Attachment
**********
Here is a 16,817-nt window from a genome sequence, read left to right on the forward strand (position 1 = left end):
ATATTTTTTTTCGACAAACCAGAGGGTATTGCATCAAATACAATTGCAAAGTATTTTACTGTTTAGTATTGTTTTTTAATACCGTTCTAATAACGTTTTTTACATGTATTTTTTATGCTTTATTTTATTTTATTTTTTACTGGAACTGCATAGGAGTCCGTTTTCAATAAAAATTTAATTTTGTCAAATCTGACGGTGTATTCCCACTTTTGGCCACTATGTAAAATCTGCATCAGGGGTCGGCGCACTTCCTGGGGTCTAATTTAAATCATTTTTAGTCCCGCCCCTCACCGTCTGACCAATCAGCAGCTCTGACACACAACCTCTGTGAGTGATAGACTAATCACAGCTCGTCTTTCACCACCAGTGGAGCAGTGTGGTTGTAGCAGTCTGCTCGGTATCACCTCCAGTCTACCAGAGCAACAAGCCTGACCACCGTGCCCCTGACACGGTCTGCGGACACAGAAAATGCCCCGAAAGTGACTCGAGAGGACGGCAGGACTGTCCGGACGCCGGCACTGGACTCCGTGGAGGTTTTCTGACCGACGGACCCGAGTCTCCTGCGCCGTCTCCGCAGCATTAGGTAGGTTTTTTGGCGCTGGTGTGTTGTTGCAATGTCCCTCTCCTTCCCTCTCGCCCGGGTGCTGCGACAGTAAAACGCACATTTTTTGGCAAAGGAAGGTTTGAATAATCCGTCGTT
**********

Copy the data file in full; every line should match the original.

Here is a 16,817-nt window from a genome sequence, read left to right on the forward strand (position 1 = left end):
ATATTTTTTTTCGACAAACCAGAGGGTATTGCATCAAATACAATTGCAAAGTATTTTACTGTTTAGTATTGTTTTTTAATACCGTTCTAATAACGTTTTTTACATGTATTTTTTATGCTTTATTTTATTTTATTTTTTACTGGAACTGCATAGGAGTCCGTTTTCAATAAAAATTTAATTTTGTCAAATCTGACGGTGTATTCCCACTTTTGGCCACTATGTAAAATCTGCATCAGGGGTCGGCGCACTTCCTGGGGTCTAATTTAAATCATTTTTAGTCCCGCCCCTCACCGTCTGACCAATCAGCAGCTCTGACACACAACCTCTGTGAGTGATAGACTAATCACAGCTCGTCTTTCACCACCAGTGGAGCAGTGTGGTTGTAGCAGTCTGCTCGGTATCACCTCCAGTCTACCAGAGCAACAAGCCTGACCACCGTGCCCCTGACACGGTCTGCGGACACAGAAAATGCCCCGAAAGTGACTCGAGAGGACGGCAGGACTGTCCGGACGCCGGCACTGGACTCCGTGGAGGTTTTCTGACCGACGGACCCGAGTCTCCTGCGCCGTCTCCGCAGCATTAGGTAGGTTTTTTGGCGCTGGTGTGTTGTTGCAATGTCCCTCTCCTTCCCTCTCGCCCGGGTGCTGCGACAGTAAAACGCACATTTTTTGGCAAAGGAAGGTTTGAATAATCCGTCGTT